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WASHINGTON— The North American Orthodox-Catholic Theological Consultation has released a new agreed statement entitled, The Vocation and Mission of the People of God: “A Chosen Race, a Royal Priesthood, a Holy Nation”. The document was finalized at the most recent meeting of the Consultation which took place in late May of this year at the Saint Methodios Faith and Heritage Center in Contoocook, New Hampshire. The Consultation is co-chaired by Cardinal Joseph W. Tobin, the Catholic Archbishop of Newark, and by Greek Orthodox Metropolitan Methodios of Boston.
More than five years in the making, this new text is an example of a different approach to ecumenical dialogue: instead of addressing together an issue that has prevented full communion between the churches, here the Catholic and Orthodox theologians examine together challenges that affect both churches, in this case the role of the laity in the two traditions and the problem of clericalism.
The document begins with a summary of earlier statements by the Consultation on these and similar themes. It goes on to develop an ecclesiology that sees the sacrament of Baptism as the foundation of the vocation and ministry of every Christian, clergy and laity alike. Thus all the People of God together constitute a single community. Some members have received a special role of leadership within the community, but all of the members have received specific charisms that are to be exercised for the building up of the whole body. Within this context, the ordained clergy are set apart from the body of believers but are not above or separate from that body. All of this is expressed most clearly in the celebration of the Eucharist where the diversity of gifts and roles is made clear in the gathered community’s single act of praise.
The document goes on to reflect on the mission of the laity in the Church, and the implications of this ecclesiology for the practice of synodality at all levels of the Church’s life. In a final section, the agreed statement considers certain challenges to the People of God, namely clericalism, individualism and ecumenical reunion. The Consultation concludes that “our focus in thinking about the Church, and in celebrating its reality, must be on the unity of the People of God that is grounded in our common baptism and on a corresponding understanding of the diversity of roles and charisms within that radically united people.”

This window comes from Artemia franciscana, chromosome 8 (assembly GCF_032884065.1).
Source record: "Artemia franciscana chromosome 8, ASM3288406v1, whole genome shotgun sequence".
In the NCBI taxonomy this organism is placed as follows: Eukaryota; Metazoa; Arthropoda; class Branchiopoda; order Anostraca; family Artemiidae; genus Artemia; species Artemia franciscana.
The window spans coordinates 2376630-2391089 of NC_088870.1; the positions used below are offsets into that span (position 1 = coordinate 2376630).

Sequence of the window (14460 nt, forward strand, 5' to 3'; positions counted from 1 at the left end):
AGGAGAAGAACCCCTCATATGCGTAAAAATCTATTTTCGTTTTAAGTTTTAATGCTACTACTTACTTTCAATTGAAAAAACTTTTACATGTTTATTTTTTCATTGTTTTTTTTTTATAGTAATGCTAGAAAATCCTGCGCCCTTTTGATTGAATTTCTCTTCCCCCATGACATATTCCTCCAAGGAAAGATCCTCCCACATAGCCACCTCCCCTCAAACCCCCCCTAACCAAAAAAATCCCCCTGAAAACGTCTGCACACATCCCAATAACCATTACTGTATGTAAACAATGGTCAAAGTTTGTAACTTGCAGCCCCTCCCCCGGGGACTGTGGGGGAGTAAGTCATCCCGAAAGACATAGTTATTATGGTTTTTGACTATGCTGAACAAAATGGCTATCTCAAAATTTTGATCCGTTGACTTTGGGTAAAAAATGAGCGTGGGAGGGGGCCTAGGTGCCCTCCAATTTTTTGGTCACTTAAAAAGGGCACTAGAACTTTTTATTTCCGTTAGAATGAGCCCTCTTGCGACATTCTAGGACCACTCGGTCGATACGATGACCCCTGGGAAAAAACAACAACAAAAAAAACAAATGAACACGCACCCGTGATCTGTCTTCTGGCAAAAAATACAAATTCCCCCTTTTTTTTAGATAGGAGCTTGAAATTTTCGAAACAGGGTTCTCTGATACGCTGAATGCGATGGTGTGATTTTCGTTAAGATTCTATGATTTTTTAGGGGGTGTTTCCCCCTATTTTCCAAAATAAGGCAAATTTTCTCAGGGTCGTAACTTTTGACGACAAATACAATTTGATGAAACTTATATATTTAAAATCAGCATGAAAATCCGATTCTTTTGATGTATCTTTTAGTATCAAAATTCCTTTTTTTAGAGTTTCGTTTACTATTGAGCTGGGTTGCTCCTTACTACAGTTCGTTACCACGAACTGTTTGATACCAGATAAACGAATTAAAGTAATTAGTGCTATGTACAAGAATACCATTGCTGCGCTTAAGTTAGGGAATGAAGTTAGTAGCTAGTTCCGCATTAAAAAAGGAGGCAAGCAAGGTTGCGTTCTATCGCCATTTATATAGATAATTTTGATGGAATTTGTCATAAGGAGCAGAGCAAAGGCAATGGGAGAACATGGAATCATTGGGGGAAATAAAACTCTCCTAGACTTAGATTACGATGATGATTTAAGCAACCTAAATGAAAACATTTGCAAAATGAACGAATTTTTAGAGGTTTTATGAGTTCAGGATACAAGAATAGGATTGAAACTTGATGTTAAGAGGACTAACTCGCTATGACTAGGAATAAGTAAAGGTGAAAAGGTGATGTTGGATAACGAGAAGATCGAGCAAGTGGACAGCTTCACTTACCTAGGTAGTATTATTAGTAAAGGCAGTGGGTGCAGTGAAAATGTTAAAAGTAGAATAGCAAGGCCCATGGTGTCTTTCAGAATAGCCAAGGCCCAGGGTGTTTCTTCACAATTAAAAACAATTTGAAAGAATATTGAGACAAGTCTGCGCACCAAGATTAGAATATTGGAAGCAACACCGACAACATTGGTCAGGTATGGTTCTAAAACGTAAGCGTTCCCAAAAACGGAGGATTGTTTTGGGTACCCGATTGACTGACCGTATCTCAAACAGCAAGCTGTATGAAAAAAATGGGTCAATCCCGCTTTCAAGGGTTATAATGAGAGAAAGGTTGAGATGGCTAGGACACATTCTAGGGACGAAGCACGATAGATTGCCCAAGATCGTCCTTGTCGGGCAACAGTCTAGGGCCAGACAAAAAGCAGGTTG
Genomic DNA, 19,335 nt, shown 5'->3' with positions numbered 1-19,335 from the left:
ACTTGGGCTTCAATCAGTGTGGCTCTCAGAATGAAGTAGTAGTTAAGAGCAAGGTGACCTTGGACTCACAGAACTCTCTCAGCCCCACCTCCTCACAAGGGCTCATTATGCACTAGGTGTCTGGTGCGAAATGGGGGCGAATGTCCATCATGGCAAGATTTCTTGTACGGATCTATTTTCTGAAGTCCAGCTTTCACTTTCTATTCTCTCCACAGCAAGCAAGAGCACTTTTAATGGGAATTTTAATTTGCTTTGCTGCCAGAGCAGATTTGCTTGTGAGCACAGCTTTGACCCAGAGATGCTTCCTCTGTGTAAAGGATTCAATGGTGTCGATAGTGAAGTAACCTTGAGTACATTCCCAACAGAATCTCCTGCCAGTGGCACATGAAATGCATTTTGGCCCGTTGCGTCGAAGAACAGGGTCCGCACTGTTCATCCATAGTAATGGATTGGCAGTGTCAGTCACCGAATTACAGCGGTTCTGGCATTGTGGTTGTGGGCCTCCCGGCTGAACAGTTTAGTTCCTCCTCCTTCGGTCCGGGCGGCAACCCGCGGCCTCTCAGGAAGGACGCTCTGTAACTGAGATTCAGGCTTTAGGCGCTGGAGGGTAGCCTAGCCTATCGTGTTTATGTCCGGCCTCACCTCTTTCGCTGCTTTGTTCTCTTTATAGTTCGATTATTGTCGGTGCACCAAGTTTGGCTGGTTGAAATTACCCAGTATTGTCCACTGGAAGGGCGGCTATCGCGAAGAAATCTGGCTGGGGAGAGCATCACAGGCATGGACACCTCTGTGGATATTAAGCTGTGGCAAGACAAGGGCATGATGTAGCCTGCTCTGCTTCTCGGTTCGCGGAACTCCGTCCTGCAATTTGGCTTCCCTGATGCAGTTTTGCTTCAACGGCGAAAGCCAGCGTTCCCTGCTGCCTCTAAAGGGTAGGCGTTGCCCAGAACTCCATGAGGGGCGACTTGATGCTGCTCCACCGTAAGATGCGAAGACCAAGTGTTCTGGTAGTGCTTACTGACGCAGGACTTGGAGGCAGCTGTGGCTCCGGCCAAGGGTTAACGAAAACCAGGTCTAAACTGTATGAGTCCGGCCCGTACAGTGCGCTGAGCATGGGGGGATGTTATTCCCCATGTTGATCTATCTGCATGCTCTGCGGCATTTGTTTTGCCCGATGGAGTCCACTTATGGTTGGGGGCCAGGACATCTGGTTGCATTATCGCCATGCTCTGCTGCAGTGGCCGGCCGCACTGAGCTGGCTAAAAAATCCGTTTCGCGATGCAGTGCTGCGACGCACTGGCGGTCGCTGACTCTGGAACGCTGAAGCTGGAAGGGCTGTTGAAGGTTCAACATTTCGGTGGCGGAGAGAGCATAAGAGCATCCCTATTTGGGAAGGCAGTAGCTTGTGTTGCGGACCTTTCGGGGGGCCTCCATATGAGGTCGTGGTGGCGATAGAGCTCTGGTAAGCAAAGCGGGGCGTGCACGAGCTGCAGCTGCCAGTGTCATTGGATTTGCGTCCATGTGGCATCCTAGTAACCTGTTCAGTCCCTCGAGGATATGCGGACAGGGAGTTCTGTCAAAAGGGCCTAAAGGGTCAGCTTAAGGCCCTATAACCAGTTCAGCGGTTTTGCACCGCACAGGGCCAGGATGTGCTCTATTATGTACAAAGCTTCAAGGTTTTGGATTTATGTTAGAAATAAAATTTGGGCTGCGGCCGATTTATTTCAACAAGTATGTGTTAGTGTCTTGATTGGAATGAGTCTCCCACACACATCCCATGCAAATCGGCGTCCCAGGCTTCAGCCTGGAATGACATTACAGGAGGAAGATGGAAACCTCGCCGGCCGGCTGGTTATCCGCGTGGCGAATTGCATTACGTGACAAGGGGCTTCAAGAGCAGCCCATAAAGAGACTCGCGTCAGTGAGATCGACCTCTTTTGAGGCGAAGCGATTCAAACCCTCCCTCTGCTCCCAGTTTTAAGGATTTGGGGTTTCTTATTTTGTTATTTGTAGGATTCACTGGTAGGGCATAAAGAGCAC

Like most dialogue agreed statements, this new text does not speak officially for either Church. However, it has been drafted by a highly competent group of theologians from both traditions and submitted to all the members of both Churches for their prayerful reflection and discussion. The full text can be found here http://www.usccb.org/beliefs-and-teachings/ecumenical-and-interreligious/ecumenical/orthodox/vocation-and-mission.cfm
The North American Orthodox-Catholic Theological Consultation is sponsored jointly by the Assembly of Canonical Orthodox Bishops of the United States of America, the Bishops' Committee for Ecumenical and Interreligious Affairs of the USCCB, and the Canadian Conference of Catholic Bishops. Since its establishment in 1965, the Consultation has issued some 30 agreed statements on various topics. All these texts are available on the website of the US Conference of Catholic Bishops at: http://www.usccb.org/beliefs-and-teachings/ecumenical-and-interreligious/ecumenical/orthodox/index.cfm and on the web site of the Orthodox Assembly of Bishops at http://www.assemblyofbishops.org/ministries/dialogue/orthodox-catholic/
Another body, the Joint Committee of Orthodox and Catholic Bishops, has been meeting annually since 1981 to discuss pastoral issues between the two churches.
Keywords: United States Conference of Catholic Bishops, USCCB, North American Orthodox-Catholic Theological Consultation, Cardinal Joseph W. Tobin, The Vocation and Mission of the People of God, Committee For Ecumenical and Interreligious Affairs,
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